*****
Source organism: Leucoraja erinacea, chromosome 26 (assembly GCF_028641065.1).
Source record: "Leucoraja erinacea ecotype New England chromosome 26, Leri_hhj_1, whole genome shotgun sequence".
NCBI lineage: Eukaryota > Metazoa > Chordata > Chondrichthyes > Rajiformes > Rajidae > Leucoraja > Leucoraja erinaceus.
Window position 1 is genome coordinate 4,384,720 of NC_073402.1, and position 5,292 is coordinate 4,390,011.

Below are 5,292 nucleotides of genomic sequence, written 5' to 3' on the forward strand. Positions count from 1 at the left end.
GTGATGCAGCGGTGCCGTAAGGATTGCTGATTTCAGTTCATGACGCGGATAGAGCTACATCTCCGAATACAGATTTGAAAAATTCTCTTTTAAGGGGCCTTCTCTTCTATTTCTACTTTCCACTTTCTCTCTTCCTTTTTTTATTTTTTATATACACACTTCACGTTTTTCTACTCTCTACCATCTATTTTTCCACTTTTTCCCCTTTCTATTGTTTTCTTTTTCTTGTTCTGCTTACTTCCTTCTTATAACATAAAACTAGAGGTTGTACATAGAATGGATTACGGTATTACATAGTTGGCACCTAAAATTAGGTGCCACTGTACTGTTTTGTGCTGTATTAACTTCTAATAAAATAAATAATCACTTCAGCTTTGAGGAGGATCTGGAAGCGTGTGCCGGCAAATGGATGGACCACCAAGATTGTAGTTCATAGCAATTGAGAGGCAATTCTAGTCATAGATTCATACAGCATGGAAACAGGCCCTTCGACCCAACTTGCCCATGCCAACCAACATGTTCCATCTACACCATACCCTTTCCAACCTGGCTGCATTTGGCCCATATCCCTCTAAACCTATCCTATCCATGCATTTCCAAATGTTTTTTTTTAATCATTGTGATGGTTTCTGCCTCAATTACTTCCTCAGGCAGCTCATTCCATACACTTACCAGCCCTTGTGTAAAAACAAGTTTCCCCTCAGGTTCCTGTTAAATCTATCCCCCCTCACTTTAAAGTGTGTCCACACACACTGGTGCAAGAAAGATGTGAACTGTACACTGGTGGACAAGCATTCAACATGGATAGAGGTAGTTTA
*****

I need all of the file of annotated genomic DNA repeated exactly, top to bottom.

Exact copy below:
Source organism: Leucoraja erinacea, chromosome 26 (assembly GCF_028641065.1).
Source record: "Leucoraja erinacea ecotype New England chromosome 26, Leri_hhj_1, whole genome shotgun sequence".
NCBI lineage: Eukaryota > Metazoa > Chordata > Chondrichthyes > Rajiformes > Rajidae > Leucoraja > Leucoraja erinaceus.
Window position 1 is genome coordinate 4,384,720 of NC_073402.1, and position 5,292 is coordinate 4,390,011.

Below are 5,292 nucleotides of genomic sequence, written 5' to 3' on the forward strand. Positions count from 1 at the left end.
GTGATGCAGCGGTGCCGTAAGGATTGCTGATTTCAGTTCATGACGCGGATAGAGCTACATCTCCGAATACAGATTTGAAAAATTCTCTTTTAAGGGGCCTTCTCTTCTATTTCTACTTTCCACTTTCTCTCTTCCTTTTTTTATTTTTTATATACACACTTCACGTTTTTCTACTCTCTACCATCTATTTTTCCACTTTTTCCCCTTTCTATTGTTTTCTTTTTCTTGTTCTGCTTACTTCCTTCTTATAACATAAAACTAGAGGTTGTACATAGAATGGATTACGGTATTACATAGTTGGCACCTAAAATTAGGTGCCACTGTACTGTTTTGTGCTGTATTAACTTCTAATAAAATAAATAATCACTTCAGCTTTGAGGAGGATCTGGAAGCGTGTGCCGGCAAATGGATGGACCACCAAGATTGTAGTTCATAGCAATTGAGAGGCAATTCTAGTCATAGATTCATACAGCATGGAAACAGGCCCTTCGACCCAACTTGCCCATGCCAACCAACATGTTCCATCTACACCATACCCTTTCCAACCTGGCTGCATTTGGCCCATATCCCTCTAAACCTATCCTATCCATGCATTTCCAAATGTTTTTTTTTAATCATTGTGATGGTTTCTGCCTCAATTACTTCCTCAGGCAGCTCATTCCATACACTTACCAGCCCTTGTGTAAAAACAAGTTTCCCCTCAGGTTCCTGTTAAATCTATCCCCCCTCACTTTAAAGTGTGTCCACACACACTGGTGCAAGAAAGATGTGAACTGTACACTGGTGGACAAGCATTCAACATGGATAGAGGTAGTTTA